Why no Green Revolution in Iran? 1989 vs. 2009

Jack A. Golstone, George Mason University

The protests in Iran in June 2009, following the announcement of a dubious election victory by President Mahmoud Ahmadinejad, were in many ways similar to those that arose in Czechoslovakia following the shooting of protestors in Prague, or in the Philippines and the Ukraine following the election frauds in those countries in 1996 and 2002. In all these cases, discontent with the prior regime crystallized around support for an opposition leader, and led to street protests in the capital. While there were attempts by the government to crush those protests, the attempts failed and protests grew larger, eventually leading the government to give up power. One might have expected events in Tehran, after the fraudulent elections and shooting of an innocent bystander, to follow the same pattern. Yet they did not.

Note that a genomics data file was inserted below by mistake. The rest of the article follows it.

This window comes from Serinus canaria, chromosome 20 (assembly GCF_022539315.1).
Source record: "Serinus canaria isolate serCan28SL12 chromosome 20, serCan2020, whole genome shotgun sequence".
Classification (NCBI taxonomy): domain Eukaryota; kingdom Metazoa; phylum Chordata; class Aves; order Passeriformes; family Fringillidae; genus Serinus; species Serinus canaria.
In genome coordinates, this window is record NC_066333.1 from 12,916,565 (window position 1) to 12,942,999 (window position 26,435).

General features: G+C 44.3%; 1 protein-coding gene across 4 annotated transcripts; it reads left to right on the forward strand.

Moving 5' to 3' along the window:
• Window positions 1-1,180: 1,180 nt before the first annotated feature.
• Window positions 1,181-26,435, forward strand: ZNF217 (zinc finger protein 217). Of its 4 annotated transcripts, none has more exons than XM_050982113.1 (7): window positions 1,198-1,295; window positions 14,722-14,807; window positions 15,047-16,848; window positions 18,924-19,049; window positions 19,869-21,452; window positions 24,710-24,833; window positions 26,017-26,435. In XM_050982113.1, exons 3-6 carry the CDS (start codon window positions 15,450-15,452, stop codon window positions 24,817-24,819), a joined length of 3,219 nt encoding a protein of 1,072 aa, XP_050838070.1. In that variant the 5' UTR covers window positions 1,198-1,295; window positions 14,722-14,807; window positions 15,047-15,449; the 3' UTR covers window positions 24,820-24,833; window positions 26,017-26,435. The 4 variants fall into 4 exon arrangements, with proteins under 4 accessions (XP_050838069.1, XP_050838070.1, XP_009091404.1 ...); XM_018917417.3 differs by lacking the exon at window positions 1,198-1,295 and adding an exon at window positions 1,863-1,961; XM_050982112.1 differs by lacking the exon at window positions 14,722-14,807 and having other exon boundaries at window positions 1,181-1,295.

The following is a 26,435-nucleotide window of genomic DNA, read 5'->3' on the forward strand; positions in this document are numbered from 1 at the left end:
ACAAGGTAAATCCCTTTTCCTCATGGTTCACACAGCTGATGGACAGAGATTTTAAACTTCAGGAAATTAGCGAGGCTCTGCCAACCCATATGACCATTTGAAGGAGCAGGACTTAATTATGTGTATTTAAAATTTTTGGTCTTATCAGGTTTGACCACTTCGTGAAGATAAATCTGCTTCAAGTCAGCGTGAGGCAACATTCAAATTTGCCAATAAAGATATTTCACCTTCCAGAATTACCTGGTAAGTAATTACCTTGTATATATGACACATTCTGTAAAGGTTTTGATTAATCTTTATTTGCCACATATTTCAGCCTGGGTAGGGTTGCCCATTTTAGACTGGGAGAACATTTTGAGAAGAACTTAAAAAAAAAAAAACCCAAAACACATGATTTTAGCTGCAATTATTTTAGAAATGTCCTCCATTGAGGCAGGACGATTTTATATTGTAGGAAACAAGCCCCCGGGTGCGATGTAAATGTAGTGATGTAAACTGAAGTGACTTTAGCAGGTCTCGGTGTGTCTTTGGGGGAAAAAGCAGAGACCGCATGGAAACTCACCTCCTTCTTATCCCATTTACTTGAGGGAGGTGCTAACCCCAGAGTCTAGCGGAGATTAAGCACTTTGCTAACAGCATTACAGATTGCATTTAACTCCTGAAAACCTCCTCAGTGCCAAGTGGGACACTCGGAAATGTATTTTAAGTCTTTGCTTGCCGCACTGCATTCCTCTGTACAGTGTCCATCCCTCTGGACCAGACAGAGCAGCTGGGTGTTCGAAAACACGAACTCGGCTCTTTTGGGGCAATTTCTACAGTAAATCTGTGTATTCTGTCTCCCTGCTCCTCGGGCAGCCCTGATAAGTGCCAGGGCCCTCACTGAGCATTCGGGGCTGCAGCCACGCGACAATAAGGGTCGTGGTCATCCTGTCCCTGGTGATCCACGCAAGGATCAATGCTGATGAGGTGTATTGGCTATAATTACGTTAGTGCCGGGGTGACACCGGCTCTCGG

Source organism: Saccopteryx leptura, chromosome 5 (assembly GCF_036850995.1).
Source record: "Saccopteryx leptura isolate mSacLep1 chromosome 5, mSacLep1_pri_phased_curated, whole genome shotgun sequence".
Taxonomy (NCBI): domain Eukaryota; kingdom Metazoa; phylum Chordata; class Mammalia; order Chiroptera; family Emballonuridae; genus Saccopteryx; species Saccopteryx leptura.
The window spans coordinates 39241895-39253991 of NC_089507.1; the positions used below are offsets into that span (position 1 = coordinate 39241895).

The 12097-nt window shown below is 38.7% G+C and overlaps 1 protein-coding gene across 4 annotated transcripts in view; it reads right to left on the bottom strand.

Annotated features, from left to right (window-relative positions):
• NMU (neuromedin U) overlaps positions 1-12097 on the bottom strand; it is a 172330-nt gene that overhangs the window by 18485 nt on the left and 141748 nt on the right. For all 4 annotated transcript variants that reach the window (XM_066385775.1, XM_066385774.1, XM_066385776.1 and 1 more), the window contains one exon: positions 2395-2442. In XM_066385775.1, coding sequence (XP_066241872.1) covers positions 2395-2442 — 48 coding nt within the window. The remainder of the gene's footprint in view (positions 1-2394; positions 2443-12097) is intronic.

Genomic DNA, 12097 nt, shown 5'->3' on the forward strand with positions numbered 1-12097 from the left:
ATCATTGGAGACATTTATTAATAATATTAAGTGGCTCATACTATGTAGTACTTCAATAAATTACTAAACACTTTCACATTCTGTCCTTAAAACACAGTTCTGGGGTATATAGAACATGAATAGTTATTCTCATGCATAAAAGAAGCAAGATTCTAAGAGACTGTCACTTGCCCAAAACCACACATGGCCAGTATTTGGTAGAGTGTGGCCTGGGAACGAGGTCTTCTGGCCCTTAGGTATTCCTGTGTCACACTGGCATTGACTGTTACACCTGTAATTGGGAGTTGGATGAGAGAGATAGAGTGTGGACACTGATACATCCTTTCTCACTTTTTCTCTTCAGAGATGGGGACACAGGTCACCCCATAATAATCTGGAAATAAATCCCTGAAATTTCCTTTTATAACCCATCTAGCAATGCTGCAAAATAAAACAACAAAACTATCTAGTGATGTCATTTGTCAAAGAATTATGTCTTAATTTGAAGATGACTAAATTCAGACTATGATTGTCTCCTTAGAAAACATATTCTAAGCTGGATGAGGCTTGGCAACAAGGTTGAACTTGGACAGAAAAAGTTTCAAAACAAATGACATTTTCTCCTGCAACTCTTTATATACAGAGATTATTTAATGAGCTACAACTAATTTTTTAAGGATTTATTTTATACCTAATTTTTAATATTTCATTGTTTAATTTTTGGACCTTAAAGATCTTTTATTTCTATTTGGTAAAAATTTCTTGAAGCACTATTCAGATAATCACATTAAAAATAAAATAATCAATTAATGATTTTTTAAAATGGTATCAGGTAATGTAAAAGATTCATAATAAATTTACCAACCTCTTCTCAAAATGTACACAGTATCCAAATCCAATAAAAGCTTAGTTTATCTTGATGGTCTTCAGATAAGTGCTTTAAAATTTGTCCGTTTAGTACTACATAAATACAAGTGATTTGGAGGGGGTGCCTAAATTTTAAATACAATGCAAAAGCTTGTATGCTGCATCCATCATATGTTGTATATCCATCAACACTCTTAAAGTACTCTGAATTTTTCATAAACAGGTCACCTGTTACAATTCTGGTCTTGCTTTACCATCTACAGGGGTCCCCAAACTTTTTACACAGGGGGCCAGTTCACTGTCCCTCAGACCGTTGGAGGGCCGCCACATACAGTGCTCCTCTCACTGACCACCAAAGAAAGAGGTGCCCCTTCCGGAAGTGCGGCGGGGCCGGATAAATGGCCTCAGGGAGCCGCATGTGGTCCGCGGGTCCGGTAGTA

The key ingredients of revolutions, as I have argued, are government weakness, elite divisions, and popular mobilization. It certainly seemed that all three ingredients were present in Iran in June 2009: the government had been financially weakened by collapsing oil prices; the elites were divided with many prominent Ayatollahs and business leaders backing the opposition candidate, Mir Hossein Mousavi; and popular mobilization had clearly developed in the campaign running up to the election, and grew for the protests that followed the announcement of the election results.

However, the Iranian government has succeeded, although at a high cost to its popular support, in holding on to power and forcing back the protests. I believe it has been able to do so mainly because of the precise nature of the elite divisions in Iran, which have created more weakness in the opposition than within the ruling regime, and enabled the government to block the mass mobilization that began in June.